Example #1: Robin is the sole owner and employee of The Woods, Inc., an S corporation. For the last several years, she has been making SEP IRA contributions equal to 25% of her salary (the maximum allowable percentage) into her SEP IRA.
In 2018, Robin paid herself (via The Woods, Inc.) a salary of $80,000, and prior to making any employer contributions to a retirement plan (i.e., her SEP IRA contribution), she has $90,000 of business profit as well (for a total take-home income of $170,000). Assuming Robin’s taxable income after itemized deductions is still greater than her $90,000 qualified business income amount – a likely scenario given the $80,000 of salary she took in addition to the profit – she would be entitled to a 199A deduction of 20% x $90,000 = $18,000 if she took no further action.
Suppose, however, that Robin decides to make her current-year SEP contribution equal to 25% of her salary, or 25% x $80,000 = $20,000. Will she receive a $20,000 SEP deduction?
At least on the surface… but when you begin to take a closer look, a troubling picture begins to emerge.
Continuing with our example, let’s suppose that Robin does decide to make a maximum SEP IRA contribution for 2018 and contributed $20,000 to her SEP IRA. This reduces The Woods, Inc. profits to $70,000, so now, instead of being eligible for the original, pre-SEP-IRA-contribution, 199A deduction amount of $18,000, Robin is “only” eligible for a 199A deduction of 20% x $70,000 = $14,000 (on top of the $20,000 SEP IRA contribution deduction itself).
Here’s where it gets interesting…
In comparing our two potential scenarios for Robin (SEP IRA contribution vs. no SEP IRA contribution), we can see that Robin’s cumulative deductions (SEP IRA deduction plus 199A deduction) are $18,000 if she doesn’t make the SEP IRA contribution, and $20,000 (SEP IRA contribution) + $14,000 (reduced 199A deduction) = $34,000 if she does make the contribution. Thus, by making the $20,000 SEP IRA contribution, Robin has “only” increased her deductions by $16,000!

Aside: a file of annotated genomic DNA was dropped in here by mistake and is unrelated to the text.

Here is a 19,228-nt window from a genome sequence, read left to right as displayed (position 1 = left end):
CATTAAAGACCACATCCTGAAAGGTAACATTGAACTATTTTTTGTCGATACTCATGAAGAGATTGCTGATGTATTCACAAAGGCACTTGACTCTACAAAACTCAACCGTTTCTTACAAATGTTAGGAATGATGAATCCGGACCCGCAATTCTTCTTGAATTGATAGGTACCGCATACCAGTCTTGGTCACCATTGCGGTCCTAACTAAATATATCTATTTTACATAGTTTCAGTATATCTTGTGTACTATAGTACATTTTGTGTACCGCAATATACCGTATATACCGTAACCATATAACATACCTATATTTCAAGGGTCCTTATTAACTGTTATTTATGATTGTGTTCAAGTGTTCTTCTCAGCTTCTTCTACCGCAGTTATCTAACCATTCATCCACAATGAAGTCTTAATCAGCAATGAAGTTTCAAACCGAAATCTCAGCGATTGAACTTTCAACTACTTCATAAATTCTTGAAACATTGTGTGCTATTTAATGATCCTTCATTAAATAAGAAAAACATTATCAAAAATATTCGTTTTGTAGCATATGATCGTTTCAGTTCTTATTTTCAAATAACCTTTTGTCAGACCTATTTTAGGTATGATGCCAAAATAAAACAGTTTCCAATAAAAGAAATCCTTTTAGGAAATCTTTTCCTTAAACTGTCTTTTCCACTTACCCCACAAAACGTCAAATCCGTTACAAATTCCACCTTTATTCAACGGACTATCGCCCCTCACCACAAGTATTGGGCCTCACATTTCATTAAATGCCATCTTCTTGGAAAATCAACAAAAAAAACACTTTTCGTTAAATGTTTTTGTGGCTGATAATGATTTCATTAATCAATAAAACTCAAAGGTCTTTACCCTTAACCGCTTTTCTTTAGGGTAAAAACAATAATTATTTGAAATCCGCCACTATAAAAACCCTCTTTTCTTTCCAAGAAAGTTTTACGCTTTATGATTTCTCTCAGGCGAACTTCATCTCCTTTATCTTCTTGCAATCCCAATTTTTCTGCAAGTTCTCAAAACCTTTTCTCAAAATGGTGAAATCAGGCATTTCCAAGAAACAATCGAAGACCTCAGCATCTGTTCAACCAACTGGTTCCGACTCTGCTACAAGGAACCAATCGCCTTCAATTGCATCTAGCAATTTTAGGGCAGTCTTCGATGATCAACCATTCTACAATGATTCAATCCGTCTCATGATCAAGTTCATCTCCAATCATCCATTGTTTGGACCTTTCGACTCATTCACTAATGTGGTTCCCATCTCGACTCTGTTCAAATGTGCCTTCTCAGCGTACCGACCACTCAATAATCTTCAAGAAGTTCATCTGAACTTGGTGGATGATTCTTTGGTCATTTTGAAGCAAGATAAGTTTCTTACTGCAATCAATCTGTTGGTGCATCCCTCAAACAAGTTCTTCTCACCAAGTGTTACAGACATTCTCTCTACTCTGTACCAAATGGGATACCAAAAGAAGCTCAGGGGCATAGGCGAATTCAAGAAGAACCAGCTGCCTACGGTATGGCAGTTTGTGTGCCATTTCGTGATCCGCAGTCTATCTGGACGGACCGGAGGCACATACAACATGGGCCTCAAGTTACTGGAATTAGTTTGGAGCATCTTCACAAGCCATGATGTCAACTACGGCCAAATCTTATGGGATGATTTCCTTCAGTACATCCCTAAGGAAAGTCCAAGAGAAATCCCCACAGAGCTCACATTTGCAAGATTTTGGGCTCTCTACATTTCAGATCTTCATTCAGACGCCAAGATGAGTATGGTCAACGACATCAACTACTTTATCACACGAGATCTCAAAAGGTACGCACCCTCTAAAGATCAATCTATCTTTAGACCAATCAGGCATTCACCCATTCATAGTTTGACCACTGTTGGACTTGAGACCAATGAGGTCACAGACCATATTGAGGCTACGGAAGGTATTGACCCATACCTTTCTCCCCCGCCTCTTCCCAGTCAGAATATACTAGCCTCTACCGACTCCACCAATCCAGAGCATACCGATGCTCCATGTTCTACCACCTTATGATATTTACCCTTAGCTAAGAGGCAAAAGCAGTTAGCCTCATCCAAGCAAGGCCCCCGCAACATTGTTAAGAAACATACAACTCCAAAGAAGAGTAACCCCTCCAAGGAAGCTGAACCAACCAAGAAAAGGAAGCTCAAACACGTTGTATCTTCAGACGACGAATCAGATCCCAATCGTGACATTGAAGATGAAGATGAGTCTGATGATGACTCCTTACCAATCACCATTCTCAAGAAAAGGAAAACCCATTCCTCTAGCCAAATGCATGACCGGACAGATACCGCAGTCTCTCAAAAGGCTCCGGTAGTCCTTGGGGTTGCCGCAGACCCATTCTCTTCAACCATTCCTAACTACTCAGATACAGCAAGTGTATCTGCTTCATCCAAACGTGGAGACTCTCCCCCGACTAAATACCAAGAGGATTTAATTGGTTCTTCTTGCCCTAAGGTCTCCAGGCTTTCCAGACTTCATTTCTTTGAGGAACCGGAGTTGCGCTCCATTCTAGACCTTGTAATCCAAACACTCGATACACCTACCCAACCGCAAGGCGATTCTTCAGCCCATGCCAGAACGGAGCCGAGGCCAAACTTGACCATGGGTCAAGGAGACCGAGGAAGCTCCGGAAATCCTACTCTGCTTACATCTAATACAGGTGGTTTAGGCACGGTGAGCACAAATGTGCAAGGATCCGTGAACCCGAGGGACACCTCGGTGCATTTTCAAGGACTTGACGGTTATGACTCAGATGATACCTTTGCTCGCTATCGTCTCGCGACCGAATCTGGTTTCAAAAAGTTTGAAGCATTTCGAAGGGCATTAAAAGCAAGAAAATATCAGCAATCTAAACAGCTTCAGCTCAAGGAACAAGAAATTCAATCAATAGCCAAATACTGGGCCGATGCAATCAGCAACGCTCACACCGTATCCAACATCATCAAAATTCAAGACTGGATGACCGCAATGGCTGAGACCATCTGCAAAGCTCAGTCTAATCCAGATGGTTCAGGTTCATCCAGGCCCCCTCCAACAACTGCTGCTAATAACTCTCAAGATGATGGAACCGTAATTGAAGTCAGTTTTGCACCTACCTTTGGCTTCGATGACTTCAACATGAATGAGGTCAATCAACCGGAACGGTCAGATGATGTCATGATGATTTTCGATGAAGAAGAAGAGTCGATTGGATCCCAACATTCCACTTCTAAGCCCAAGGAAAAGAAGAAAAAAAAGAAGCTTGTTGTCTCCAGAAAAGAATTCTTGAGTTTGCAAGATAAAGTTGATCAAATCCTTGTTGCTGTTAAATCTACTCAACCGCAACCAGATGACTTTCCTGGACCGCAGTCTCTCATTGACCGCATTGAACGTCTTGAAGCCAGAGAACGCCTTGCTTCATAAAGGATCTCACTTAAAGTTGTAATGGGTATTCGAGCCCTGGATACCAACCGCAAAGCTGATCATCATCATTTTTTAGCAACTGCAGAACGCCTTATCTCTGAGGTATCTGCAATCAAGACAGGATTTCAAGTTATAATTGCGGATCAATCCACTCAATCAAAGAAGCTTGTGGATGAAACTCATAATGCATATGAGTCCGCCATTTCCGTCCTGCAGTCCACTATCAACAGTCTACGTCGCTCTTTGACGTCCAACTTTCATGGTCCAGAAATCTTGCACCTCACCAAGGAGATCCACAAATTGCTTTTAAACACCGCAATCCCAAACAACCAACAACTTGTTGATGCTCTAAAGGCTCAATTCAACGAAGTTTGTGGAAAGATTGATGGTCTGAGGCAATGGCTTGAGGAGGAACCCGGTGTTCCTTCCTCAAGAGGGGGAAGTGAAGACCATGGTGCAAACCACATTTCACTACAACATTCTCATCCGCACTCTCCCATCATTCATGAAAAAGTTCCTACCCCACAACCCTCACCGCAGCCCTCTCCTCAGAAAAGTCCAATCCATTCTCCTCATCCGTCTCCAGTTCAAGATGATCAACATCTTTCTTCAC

Clearly, the outcome above is not an optimal result, but here’s the really bad part… what happens when Robin goes to take a distribution of that $20,000 from her SEP IRA (plus whatever it’s grown to) later on in life?
That’s right! She’s going to owe tax on the full $20,000 contribution amount (plus any growth)! In a way, it’s almost like Robin is making a $4,000 nondeductible contribution to a SEP IRA (on top of a $16,000 deductible contribution), but not getting any credit for basis for having made that nondeductible contribution!
199A Final Regulations Expand The Retirement Contribution “Problem” To Sole Proprietors And Partnerships
After the creation of IRC Section 199A via the Tax Cuts and Jobs Act, and indeed, even after the release of the Section 199A Proposed Regulations on August 8, 2018, it appeared that the “problem” described above was limited to S corporations only.
After all, when a sole proprietor makes a contribution to an employer-sponsored retirement plan, they don’t get to reduce net Schedule C profits (which would also lower self-employment tax). Instead, the deduction is taken “as an individual” on their Form 1040 (an “above-the-line” personal deduction of the business owner instead). Similarly, partners in a partnership do not receive a partnership-level deduction for amounts contributed to an employer-sponsored retirement plan on their behalf and, like sole proprietors, claim that deduction on their Form 1040 (and also like sole-proprietors, do not get to reduce self-employment taxes on account of the deduction). Thus, in both situations, the business income of a taxpayer (Schedule C profits of a sole proprietor, and Box 1 Net Profits of the K-1 for a Partner) is not lowered by a contribution to an employer-sponsored retirement plan in the same manner it is for S corporation owners.
And given that business income for sole proprietors and partners is not reduced by contributions to employer-sponsored retirement plans on their behalf (as their personal income is lowered instead), it would be reasonable – and perhaps even logical – to assume that qualified business income (for the purposes of the Section 199A deduction) would not be reduced either. But reasonable and logical are not often words you hear associated with the tax code… and for good reason.